However, packet sniffing can be used to intercept information in transfer, although that is a problem, unavoidable by means, other, than strong encryption. fhttpd does not support encryption yet, although that will be included in later versions. For now, just use PGP or other strong encryption systems to encrypt files, you are going to make available for a limited set of users, before putting them into downloadable area at the server - and no one but people with keys will be able to read them.
Keep-Alive" is an option, sent by some HTTP 1.0
which tells the server to keep connection open after sending the
response and wait for another request. First it was implemented in
NCSA 1.5 httpd and Mosaic 2.7 beta. I have
implemented it in fhttpd, and some things went wrong:
Content-Lengthclearly indicated that. It looked like Netscape made it compatible with their own version of "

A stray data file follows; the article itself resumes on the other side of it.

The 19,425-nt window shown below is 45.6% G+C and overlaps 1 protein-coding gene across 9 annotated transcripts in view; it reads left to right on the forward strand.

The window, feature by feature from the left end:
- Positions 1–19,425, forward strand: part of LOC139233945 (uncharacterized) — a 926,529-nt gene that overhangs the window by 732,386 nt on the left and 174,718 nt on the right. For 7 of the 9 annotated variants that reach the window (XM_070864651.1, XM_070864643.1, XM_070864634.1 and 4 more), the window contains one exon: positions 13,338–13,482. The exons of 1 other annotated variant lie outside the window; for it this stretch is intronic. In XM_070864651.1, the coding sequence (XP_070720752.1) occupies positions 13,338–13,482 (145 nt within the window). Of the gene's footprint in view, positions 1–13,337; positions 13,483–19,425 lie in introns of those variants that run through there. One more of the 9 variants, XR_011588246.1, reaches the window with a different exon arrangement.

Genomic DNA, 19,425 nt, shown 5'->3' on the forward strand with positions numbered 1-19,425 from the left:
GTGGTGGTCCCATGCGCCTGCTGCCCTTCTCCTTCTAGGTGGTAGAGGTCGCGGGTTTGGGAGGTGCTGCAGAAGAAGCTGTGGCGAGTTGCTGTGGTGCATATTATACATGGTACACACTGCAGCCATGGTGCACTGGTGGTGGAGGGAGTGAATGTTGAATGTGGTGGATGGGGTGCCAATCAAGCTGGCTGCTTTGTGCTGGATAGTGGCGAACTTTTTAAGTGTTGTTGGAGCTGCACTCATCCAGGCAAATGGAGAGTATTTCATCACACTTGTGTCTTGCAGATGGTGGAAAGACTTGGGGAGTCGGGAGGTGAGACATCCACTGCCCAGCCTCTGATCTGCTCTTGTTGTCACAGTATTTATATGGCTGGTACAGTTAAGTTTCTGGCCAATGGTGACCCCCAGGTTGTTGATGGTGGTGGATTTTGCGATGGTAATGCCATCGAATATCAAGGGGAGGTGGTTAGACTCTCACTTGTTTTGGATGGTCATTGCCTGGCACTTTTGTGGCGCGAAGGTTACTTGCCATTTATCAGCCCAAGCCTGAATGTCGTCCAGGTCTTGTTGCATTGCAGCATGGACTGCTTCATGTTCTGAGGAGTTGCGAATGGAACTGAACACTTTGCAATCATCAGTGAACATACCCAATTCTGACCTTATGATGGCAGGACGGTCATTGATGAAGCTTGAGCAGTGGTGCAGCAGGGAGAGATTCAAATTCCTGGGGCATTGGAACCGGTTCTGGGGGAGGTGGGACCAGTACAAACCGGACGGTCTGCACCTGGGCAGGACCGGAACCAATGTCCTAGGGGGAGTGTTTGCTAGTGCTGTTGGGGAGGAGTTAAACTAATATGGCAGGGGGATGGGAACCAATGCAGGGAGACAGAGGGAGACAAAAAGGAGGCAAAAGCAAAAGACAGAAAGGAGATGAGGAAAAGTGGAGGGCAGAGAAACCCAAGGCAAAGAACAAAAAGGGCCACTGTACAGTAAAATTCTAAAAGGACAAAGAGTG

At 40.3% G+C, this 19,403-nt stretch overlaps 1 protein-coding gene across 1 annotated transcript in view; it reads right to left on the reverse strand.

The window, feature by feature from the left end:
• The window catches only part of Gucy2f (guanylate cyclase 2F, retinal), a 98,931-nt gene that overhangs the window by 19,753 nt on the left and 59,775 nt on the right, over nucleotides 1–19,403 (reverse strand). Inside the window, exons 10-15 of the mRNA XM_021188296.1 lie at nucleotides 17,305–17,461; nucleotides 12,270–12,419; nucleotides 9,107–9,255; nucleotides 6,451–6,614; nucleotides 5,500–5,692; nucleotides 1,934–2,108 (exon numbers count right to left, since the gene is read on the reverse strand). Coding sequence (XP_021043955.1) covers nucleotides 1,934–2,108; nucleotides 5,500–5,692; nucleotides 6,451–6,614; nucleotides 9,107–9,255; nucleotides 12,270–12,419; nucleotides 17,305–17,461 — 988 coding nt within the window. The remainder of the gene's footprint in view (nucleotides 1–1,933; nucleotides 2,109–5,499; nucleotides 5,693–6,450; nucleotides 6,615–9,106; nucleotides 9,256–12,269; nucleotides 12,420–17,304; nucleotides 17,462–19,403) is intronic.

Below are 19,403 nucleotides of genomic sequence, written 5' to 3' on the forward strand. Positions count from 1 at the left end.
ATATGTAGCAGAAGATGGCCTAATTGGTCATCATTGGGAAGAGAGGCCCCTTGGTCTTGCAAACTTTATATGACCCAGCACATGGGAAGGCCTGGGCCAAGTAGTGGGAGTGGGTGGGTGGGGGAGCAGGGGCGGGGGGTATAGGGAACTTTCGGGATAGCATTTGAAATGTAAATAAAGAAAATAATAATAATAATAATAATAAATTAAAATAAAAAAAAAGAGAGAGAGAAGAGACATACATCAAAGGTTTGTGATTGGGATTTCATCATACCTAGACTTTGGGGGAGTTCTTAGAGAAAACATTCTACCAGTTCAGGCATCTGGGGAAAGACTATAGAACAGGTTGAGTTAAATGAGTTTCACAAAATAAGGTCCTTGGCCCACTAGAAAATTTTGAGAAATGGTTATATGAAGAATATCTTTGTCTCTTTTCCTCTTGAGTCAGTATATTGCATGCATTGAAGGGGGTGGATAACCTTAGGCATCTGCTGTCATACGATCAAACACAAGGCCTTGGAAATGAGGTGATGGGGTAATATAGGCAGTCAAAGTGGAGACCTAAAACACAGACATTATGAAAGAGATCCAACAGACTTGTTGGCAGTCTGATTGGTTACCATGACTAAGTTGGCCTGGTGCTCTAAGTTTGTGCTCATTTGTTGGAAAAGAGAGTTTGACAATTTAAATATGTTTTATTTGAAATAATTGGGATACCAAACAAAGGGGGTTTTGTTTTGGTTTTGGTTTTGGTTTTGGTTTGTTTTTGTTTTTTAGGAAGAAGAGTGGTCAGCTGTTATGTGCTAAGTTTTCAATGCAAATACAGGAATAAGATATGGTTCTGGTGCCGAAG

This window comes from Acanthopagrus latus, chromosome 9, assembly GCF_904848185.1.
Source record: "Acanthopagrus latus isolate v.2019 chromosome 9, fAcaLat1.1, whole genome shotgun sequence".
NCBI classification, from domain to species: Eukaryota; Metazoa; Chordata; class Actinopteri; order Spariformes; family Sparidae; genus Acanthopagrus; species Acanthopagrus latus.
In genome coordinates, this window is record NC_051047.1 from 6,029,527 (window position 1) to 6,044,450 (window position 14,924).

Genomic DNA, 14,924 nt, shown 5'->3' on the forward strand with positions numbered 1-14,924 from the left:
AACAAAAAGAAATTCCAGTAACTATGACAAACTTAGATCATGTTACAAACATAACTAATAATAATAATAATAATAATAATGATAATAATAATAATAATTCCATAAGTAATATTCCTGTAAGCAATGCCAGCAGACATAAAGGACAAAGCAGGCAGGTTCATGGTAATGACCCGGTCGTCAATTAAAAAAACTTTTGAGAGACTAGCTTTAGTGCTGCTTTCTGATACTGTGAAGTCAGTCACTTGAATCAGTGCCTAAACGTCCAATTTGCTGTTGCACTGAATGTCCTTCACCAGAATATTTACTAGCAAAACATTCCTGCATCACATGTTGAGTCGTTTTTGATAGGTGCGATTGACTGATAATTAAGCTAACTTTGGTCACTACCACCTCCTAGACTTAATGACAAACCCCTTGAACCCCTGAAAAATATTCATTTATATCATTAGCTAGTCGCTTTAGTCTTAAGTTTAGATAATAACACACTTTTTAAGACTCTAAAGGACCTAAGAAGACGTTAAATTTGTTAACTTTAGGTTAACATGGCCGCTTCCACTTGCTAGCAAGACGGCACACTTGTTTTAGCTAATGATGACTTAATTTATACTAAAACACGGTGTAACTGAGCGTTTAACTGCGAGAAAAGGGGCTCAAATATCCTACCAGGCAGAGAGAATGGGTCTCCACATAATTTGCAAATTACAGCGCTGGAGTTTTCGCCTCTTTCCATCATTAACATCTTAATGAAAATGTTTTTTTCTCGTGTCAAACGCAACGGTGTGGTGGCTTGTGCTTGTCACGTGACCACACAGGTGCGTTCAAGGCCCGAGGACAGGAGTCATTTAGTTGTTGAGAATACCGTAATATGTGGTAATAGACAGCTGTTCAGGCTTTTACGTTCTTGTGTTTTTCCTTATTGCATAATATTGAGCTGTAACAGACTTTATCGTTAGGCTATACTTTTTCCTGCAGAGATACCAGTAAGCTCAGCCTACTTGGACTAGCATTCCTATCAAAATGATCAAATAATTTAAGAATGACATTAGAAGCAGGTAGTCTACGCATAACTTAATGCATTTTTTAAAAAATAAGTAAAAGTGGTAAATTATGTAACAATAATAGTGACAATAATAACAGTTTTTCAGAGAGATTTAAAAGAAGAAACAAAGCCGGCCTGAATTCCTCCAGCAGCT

Keep-Alive", implemented in Netsite 2.0, although I neither have seen that specification, nor was able to test it on Netsite 2.0 because nobody (including Netscape itself) used it at the moment. I decided that Netscape betas were just buggy. Netscape 3.x and 4.x work just fine with
Keep-Alivefrom all servers that support it, including fhttpd.
Other browsers either support
Keep-Alive the way,
compatible with Netscape 3.x, or never send this option, thus
leaving old versions of Mosaic and Netscape the only programs,
Keep-Alive requests and having problems with
understanding the response, so I suppose, I have got the idea of
Keep-Alive should do right, and all software
have any problems with my implementation, if it handles other